You're welcome. I'm glad that you raised up this issue. As a side note, you could display the secondary structure using VARNA using DSSR-derived dssr-2ndstrs.ct or dssr-2ndstrs.bpseq file (in addition to dssr-2ndstrs.dbn), and you would see the same 'issue'.

In fact, this DBN issue is only one of that many subtle points that are not 'documented'. They are too technical in nature, and too detailed for the majorities of DSSR users. So, for practical considerations, I've decided to address them on a case-by-case base (only) when asked.

Best regards,

Xiang-Jun

6
RNA structures (DSSR) / Re: brackets in DNA-RNA pairing
« on: January 15, 2018, 12:50:58 pm »
Also, pay attention to DSSR output, as shown below for "4OO8-order1.pdb"

****************************************************************************
Special notes:
   o cross-paired segments in separate chains, be *careful* with .dbn

****************************************************************************
This structure contains *1-order pseudoknot
   o You may want to run DSSR again with the '--nested' option which removes
     pseudoknots to get a fully nested secondary structure representation.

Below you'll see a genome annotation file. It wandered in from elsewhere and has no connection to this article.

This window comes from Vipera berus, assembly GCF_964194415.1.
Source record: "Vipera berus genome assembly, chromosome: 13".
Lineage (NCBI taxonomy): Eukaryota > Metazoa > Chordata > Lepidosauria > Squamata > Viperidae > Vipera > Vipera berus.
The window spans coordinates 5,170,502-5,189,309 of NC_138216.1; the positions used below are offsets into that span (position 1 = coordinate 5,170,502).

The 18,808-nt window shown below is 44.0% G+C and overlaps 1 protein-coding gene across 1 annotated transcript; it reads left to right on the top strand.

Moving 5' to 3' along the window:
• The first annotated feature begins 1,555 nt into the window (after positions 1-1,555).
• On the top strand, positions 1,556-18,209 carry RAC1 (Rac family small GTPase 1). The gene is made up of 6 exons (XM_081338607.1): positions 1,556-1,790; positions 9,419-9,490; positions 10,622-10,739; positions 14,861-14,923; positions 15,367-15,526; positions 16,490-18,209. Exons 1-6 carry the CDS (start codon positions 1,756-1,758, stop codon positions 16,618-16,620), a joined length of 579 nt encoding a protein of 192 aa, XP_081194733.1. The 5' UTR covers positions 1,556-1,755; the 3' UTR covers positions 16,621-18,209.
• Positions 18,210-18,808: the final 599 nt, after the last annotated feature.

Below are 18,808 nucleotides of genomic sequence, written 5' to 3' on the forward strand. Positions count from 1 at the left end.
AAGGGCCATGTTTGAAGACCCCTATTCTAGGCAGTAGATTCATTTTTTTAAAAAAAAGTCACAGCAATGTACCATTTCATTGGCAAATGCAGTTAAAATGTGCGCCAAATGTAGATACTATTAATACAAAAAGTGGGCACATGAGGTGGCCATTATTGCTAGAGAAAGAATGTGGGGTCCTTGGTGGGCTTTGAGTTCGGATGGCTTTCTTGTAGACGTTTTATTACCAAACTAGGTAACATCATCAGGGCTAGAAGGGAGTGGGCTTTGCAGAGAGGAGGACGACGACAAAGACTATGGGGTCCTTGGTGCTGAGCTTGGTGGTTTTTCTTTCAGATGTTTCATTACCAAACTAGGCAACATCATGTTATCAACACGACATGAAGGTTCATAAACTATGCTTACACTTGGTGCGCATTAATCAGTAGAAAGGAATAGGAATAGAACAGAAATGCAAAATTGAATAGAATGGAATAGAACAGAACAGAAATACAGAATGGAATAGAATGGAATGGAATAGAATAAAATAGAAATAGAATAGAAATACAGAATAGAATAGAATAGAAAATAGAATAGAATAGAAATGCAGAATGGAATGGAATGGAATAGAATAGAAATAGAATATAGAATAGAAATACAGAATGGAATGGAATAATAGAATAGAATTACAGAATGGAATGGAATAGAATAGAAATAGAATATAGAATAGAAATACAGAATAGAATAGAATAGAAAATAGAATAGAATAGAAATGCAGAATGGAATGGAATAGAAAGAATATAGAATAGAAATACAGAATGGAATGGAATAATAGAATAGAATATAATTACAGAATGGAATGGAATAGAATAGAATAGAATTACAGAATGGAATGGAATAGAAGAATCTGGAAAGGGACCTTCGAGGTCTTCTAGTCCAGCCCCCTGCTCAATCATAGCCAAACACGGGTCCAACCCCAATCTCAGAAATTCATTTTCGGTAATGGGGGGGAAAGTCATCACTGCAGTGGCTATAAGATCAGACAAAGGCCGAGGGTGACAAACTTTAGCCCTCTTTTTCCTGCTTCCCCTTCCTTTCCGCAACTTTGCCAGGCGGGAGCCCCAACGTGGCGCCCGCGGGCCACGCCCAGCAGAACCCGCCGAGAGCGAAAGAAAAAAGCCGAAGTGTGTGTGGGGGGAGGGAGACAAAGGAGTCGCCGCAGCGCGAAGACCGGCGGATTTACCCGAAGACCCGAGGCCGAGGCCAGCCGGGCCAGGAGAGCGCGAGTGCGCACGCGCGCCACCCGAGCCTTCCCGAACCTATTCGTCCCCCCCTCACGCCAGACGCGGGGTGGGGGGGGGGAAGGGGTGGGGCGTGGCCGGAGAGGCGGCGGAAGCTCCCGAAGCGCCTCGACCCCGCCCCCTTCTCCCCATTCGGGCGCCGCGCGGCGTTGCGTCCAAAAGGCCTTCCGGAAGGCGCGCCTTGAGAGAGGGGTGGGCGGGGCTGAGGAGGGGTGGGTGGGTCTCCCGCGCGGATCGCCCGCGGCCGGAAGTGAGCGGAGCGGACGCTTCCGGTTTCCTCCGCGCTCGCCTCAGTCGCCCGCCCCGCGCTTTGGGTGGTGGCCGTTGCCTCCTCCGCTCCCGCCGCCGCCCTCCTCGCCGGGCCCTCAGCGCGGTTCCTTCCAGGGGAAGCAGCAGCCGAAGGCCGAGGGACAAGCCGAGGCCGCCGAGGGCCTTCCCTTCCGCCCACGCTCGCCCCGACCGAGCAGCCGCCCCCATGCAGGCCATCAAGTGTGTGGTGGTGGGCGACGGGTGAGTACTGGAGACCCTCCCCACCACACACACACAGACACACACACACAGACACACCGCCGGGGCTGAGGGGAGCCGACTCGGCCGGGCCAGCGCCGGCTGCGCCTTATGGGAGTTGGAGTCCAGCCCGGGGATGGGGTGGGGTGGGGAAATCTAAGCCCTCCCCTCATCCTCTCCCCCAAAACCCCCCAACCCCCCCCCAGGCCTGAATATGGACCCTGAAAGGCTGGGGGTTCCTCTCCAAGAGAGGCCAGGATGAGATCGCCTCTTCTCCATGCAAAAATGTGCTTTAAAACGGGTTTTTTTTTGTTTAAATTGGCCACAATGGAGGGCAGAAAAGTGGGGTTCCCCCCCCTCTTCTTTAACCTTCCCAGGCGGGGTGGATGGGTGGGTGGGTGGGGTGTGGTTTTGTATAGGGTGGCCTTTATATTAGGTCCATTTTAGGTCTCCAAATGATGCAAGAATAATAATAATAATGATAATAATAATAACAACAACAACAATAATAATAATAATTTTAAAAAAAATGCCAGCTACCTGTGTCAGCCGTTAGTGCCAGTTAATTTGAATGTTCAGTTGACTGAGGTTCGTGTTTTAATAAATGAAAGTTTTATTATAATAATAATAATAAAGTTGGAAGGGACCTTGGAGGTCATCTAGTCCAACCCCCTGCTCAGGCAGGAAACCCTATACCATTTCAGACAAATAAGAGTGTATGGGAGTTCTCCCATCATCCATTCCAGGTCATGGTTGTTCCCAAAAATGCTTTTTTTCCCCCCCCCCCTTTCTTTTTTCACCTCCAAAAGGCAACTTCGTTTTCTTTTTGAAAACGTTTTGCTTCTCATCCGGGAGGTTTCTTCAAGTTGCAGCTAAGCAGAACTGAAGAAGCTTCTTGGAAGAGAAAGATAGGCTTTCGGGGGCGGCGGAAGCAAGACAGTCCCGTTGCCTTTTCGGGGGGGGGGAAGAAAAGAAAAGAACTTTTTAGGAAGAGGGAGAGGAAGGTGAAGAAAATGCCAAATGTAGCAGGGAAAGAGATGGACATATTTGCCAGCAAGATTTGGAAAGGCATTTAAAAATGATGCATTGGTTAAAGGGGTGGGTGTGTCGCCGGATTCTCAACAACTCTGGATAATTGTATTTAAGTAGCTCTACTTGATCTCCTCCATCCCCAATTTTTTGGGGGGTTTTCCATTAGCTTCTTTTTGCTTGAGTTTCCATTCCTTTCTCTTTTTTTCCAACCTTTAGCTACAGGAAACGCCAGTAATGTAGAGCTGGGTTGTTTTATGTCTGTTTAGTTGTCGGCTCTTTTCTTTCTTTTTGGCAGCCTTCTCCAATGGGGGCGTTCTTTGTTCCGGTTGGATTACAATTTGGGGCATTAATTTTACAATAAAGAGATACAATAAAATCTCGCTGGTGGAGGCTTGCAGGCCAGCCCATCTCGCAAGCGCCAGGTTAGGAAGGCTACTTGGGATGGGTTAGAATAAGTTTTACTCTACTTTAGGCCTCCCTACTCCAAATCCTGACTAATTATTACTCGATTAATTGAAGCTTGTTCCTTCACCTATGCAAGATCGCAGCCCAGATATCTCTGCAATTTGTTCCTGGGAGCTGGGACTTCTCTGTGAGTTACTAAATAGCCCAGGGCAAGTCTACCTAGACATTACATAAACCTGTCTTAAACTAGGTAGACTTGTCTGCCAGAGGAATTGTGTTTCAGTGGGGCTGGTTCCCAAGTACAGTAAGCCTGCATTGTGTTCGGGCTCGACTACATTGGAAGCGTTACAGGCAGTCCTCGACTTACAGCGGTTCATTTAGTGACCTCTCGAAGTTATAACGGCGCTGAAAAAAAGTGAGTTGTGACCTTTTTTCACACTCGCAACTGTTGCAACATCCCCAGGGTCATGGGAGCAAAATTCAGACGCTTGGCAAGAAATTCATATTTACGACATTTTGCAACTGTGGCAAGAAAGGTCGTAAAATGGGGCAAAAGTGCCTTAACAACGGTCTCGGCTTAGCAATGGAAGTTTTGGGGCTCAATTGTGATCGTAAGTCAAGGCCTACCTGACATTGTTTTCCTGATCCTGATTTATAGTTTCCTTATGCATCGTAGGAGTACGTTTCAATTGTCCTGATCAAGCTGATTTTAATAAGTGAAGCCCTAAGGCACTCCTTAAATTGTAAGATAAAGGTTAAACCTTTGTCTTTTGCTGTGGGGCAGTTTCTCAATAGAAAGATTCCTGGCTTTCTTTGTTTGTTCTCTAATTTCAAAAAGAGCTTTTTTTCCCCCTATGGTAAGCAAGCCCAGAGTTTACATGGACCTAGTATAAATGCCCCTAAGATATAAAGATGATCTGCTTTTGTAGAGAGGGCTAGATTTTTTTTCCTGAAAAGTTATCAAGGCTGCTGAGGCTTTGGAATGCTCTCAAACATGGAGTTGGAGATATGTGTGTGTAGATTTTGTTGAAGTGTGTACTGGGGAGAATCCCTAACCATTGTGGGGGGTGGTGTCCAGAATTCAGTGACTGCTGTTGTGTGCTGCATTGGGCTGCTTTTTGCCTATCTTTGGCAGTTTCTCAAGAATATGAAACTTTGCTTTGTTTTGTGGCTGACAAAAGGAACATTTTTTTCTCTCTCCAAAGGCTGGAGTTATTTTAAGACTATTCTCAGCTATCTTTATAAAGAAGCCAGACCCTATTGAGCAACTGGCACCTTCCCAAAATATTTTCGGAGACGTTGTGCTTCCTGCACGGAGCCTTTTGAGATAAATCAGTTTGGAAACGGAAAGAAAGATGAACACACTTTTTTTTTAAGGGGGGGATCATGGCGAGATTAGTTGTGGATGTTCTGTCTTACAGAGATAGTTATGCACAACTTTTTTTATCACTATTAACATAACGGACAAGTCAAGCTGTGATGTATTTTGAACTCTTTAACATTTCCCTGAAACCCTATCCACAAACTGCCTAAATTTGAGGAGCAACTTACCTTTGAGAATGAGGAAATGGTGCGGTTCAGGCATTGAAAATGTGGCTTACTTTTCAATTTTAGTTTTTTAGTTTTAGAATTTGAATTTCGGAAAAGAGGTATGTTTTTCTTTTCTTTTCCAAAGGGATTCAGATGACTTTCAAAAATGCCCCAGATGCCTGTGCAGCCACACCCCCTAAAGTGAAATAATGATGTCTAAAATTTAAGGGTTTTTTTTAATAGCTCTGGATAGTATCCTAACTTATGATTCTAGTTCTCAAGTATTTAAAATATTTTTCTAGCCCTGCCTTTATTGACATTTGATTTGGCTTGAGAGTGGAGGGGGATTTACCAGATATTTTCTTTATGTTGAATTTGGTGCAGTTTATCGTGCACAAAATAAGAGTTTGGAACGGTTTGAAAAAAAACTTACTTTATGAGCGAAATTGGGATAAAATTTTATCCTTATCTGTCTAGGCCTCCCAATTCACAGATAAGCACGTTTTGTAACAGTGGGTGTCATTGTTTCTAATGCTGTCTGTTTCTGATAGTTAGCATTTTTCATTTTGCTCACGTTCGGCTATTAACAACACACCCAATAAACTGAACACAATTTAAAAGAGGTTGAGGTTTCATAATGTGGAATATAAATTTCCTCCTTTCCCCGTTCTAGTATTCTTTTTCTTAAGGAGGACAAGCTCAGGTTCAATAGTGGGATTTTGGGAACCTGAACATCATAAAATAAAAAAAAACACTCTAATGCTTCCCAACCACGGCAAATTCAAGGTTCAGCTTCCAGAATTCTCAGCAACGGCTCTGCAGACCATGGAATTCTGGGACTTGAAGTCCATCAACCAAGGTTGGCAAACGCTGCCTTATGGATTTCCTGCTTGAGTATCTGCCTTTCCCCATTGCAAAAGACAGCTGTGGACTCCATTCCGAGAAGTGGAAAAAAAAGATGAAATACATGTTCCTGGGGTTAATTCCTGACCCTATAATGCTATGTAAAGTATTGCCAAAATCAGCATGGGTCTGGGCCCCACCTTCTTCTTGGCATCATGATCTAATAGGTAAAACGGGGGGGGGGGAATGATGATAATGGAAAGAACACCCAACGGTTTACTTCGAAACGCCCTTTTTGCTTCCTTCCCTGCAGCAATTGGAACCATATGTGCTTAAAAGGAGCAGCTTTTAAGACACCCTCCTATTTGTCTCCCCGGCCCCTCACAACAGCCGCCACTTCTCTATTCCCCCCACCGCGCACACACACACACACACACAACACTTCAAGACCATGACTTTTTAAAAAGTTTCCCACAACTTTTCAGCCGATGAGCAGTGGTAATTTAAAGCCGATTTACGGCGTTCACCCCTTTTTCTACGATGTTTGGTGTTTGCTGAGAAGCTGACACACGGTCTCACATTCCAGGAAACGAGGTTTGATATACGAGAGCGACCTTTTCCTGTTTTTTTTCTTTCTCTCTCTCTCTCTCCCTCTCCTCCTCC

o The DSSR-derived dbn may be problematic (see notes above).

7
RNA structures (DSSR) / Re: brackets in DNA-RNA pairing
« on: January 15, 2018, 12:48:23 pm »
Hi Isaure,

Thanks for your diagnosis of the reported issue.

Quote
I did some more testing, and found that identical PDB files but for the order of the chains get different results.

This is the expected behavior, and what I thought when I first read your post. When deriving the DBN, DSSR assumes the given structure, as a whole, is as if in a continuous chain. Whenever there is a break (between chains or fragments within a chain), an '&' symbol is introduced. When a structure contains more than one chain, they can be ordered differently. DSSR follows the input order strictly, by design. There are tools available to put the chains in 'canonical' order to remove such false 'pseudoknots'.